Several leading carriers from around the world are joining forces under a Boeing co-ordinated biofuels initiative, which aims to accelerate the development and commercialisation of sustainable aviation fuels.
Airline members of the newly formed Sustainable Aviation Fuel Users Group comprise Air France, Air New Zealand, All Nippon Airways, Cargolux, Continental Airlines, Gulf Air, Japan Airlines, KLM, SAS and Virgin Atlantic Airways, which claim to collectively account for 15-20% of commercial jet fuel use.
They have teamed up with Boeing and Honeywell's refining technology developer UOP to research renewable fuel sources with the aim of cutting emissions, reducing the industry's fossil fuel dependence and its exposure to oil price volatility.
Gulf Air chief strategy officer Tero Taskila tells ATI, flightglobal.com's sister premium news site: "The airlines in this group have all previously had their own initiatives and, for the first time, we have joined together as a common force. It will give us more force behind the cause, which will make it faster and we can address the issues globally."
He says each carrier will be able to assess the viability of potential fuels in their own markets from a supply and operational perspective.
"It is very important that, whatever alternative solution we have in the future, it can be produced locally. It doesn't make sense to have a refinery in Brussels supplying the rest of the world because taking the fuel around the world will create a carbon footprint," says Taskila.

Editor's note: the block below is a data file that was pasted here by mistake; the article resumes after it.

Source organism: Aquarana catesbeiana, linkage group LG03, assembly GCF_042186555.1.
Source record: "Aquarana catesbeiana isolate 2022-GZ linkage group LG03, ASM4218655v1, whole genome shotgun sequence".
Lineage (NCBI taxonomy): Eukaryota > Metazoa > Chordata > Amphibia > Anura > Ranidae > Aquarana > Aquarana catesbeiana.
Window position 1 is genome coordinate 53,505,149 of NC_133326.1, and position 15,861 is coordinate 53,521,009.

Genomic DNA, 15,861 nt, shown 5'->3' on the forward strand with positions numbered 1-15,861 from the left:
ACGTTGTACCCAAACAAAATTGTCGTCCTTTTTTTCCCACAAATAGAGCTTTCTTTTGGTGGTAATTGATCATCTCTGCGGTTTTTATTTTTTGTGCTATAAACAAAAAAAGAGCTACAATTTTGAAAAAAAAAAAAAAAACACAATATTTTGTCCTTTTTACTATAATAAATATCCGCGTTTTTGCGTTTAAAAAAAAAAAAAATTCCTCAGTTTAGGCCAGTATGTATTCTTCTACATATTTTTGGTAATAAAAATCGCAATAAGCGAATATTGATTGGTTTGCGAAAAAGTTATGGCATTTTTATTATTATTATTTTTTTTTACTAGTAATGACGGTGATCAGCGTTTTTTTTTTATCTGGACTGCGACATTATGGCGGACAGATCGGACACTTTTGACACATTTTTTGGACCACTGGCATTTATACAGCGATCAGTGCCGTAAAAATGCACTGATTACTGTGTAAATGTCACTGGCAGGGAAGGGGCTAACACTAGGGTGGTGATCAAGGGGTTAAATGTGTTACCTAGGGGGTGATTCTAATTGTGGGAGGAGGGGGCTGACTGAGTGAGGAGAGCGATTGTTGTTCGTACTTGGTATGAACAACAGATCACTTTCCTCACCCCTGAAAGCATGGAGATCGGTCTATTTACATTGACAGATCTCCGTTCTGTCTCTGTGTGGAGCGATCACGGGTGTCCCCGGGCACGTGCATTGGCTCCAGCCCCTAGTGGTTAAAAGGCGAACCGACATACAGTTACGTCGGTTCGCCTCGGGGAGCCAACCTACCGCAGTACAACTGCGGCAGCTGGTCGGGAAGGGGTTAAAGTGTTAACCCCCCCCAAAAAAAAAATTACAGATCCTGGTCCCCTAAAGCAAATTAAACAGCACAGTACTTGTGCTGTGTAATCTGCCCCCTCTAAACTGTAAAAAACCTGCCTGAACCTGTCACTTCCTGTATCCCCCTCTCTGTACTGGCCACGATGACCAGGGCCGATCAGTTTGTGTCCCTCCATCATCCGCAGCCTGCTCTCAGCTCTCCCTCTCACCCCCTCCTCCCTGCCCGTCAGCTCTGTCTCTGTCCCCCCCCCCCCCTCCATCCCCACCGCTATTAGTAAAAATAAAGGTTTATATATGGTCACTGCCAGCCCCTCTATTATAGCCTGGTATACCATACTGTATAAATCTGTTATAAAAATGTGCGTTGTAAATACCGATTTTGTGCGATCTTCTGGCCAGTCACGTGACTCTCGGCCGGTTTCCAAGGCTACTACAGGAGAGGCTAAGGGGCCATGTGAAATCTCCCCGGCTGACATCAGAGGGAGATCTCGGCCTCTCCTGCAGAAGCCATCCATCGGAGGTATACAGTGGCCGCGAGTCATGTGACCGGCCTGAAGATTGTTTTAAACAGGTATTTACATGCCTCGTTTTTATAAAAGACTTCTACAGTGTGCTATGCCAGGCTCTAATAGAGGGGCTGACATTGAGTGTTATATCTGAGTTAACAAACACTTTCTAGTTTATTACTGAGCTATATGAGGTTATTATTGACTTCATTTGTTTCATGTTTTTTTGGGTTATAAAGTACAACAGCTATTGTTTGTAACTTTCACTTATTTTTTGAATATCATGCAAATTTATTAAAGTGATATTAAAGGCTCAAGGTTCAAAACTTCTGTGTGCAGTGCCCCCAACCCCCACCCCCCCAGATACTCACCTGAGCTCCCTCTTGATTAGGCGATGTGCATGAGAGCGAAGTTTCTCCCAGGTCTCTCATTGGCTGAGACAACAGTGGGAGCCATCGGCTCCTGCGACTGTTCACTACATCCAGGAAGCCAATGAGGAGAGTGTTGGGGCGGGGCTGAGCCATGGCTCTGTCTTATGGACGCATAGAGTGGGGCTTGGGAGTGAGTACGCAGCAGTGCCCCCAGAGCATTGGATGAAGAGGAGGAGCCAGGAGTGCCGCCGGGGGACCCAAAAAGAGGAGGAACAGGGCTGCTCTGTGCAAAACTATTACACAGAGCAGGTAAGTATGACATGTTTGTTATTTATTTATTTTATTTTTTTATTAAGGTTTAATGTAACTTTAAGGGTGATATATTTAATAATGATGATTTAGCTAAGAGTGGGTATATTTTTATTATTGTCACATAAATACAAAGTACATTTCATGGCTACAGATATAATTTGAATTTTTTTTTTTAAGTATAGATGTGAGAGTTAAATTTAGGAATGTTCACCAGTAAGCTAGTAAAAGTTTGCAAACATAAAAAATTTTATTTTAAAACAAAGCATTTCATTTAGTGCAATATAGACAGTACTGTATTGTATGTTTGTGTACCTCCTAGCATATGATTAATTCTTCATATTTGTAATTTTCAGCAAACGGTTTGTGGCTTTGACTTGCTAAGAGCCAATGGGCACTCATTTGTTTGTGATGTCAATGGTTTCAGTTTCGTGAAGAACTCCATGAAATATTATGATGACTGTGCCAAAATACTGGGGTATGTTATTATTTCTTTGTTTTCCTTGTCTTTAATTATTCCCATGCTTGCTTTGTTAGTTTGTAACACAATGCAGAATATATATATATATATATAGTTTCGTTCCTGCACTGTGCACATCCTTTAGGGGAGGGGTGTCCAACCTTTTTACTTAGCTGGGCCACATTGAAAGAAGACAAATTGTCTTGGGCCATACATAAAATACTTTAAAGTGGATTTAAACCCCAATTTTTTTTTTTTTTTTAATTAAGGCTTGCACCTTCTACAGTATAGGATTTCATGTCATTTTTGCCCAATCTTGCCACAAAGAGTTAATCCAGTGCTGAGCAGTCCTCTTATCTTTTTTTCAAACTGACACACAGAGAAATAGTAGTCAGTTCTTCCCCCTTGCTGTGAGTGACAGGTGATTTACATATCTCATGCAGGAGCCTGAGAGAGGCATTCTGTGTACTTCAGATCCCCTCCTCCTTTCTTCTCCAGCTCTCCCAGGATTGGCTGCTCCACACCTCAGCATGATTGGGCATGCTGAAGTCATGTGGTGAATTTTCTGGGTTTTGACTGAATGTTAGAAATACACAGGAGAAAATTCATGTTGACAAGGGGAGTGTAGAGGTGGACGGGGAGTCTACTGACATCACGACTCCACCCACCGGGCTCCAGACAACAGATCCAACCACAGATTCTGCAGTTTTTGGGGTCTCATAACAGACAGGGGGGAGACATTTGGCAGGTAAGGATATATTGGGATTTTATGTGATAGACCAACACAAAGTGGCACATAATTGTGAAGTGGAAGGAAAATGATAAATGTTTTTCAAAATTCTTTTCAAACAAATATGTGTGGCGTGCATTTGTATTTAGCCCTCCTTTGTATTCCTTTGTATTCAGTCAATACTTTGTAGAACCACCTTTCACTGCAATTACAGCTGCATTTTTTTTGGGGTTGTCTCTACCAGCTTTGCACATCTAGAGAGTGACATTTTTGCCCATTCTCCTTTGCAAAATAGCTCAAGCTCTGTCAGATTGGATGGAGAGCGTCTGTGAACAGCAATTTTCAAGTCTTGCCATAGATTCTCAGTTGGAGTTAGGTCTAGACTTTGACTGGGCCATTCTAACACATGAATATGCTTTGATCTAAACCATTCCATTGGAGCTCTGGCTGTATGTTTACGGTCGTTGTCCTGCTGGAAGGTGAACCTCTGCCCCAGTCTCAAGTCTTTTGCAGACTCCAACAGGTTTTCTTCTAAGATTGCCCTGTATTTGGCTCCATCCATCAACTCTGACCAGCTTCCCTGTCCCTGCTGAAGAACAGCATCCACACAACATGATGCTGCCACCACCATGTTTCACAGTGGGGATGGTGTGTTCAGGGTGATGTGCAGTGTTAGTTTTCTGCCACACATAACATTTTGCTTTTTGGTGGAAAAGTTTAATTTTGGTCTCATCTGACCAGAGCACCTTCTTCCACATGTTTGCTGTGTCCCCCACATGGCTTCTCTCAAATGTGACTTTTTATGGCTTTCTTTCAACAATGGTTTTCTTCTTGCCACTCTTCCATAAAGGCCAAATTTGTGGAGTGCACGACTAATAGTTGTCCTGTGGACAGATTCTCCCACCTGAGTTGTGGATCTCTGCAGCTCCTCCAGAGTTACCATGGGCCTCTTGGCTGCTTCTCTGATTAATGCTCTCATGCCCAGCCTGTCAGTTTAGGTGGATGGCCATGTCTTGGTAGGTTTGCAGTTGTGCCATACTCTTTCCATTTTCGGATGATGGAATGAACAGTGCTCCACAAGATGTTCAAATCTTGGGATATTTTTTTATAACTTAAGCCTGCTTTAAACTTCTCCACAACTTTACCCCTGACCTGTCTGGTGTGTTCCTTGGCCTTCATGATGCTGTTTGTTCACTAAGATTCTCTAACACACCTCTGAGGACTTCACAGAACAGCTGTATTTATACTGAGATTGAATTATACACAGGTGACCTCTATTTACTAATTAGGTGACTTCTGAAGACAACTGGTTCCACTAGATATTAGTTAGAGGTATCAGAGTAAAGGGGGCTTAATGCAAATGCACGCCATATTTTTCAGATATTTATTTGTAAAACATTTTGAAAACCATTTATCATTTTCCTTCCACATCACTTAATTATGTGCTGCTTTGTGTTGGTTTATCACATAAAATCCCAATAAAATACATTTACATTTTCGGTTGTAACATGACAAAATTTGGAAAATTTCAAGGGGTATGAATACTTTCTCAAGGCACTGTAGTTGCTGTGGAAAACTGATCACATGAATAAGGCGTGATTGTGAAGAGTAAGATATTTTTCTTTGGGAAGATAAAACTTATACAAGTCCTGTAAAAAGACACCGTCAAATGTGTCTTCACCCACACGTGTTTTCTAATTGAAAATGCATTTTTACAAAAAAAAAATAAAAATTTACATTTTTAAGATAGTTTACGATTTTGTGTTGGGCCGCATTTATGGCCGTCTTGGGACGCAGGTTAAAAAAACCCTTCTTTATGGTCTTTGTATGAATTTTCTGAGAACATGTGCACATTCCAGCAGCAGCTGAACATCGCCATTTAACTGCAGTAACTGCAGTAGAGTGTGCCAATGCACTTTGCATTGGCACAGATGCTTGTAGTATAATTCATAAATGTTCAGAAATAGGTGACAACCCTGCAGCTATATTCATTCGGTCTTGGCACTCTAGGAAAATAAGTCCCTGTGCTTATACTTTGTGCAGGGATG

Following initial discussions in January, Taskila says members of the group met in Seattle around four weeks ago and a follow-up meeting is scheduled for next month.
During this session the members will work to align their existing projects and come up with a detailed plan of how to progress.
Taskila says: "The basic target is to use biofuels and to replace fossil fuels, at least partially, in 2013."
The group has commissioned two initial studies investigating algae and jatropha-sourced biofuels' lifecycle carbon dioxide emissions and socio-economic impact.
Boeing is funding the research, which will be performed by the Natural Resources Defense Council and Yale University.
Boeing's director of environmental strategy Billy Glover says: "This is a tremendous opportunity for leading airlines, supported by well-respected energy and environmental organisations, to help commercial aviation take control of its future fuel supply in terms of origin, sustainability and environmental impact.
"The number one priority going forward is to complete our assessment of sustainable plant sources, harvesting and economic impact, and processing techniques that can help to achieve that goal."